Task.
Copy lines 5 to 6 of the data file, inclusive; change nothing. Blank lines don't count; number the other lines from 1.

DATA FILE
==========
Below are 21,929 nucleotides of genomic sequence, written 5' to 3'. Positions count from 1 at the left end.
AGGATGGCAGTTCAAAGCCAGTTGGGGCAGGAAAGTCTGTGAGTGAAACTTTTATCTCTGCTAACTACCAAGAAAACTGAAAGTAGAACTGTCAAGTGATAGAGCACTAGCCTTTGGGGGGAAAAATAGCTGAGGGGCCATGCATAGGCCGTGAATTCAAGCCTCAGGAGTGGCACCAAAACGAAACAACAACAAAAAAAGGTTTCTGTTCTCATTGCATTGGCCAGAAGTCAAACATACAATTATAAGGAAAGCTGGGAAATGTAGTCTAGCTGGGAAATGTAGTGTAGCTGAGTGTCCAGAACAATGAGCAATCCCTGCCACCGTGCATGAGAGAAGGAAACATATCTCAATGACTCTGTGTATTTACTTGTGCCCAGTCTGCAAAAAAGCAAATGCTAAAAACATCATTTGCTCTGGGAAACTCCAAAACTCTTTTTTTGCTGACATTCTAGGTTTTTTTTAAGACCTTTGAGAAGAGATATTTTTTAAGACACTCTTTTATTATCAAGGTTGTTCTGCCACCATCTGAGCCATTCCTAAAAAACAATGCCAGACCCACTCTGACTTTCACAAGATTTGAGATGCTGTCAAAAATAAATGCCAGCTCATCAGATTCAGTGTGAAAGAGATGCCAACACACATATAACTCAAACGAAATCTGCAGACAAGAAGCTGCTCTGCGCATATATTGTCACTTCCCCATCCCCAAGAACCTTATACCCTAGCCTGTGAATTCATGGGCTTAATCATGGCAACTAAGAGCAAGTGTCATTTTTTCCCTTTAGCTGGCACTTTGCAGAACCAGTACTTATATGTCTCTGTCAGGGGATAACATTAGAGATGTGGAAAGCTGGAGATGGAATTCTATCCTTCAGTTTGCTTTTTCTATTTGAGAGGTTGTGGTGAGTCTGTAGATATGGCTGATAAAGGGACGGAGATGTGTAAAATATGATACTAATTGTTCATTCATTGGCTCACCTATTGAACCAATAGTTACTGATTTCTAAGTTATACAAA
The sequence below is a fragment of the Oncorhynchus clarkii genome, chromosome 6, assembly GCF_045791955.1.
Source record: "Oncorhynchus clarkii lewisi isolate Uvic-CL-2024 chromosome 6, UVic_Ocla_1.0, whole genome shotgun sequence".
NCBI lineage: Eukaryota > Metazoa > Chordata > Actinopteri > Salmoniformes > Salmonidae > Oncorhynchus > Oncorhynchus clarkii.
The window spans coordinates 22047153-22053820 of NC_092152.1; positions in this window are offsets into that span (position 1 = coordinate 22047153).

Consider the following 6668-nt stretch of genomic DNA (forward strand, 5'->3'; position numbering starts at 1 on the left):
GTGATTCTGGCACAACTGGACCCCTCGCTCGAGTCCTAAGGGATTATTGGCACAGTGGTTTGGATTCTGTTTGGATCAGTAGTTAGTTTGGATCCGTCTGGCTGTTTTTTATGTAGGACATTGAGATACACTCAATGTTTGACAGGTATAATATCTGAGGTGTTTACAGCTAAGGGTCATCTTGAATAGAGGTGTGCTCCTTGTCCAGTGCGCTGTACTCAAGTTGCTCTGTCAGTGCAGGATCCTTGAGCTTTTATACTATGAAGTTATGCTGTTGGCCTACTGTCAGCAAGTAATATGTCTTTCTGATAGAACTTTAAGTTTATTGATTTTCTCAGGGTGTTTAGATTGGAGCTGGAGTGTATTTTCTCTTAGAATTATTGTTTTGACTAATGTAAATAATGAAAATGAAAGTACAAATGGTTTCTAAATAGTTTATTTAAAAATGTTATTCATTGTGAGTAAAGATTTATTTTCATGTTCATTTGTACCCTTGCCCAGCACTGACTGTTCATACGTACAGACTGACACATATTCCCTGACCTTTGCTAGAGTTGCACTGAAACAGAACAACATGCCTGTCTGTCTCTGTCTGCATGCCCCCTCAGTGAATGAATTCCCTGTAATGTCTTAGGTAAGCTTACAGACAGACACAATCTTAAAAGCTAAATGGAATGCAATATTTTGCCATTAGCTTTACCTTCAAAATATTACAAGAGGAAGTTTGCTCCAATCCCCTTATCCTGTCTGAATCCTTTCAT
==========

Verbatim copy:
NCBI lineage: Eukaryota > Metazoa > Chordata > Actinopteri > Salmoniformes > Salmonidae > Oncorhynchus > Oncorhynchus clarkii.
The window spans coordinates 22047153-22053820 of NC_092152.1; positions in this window are offsets into that span (position 1 = coordinate 22047153).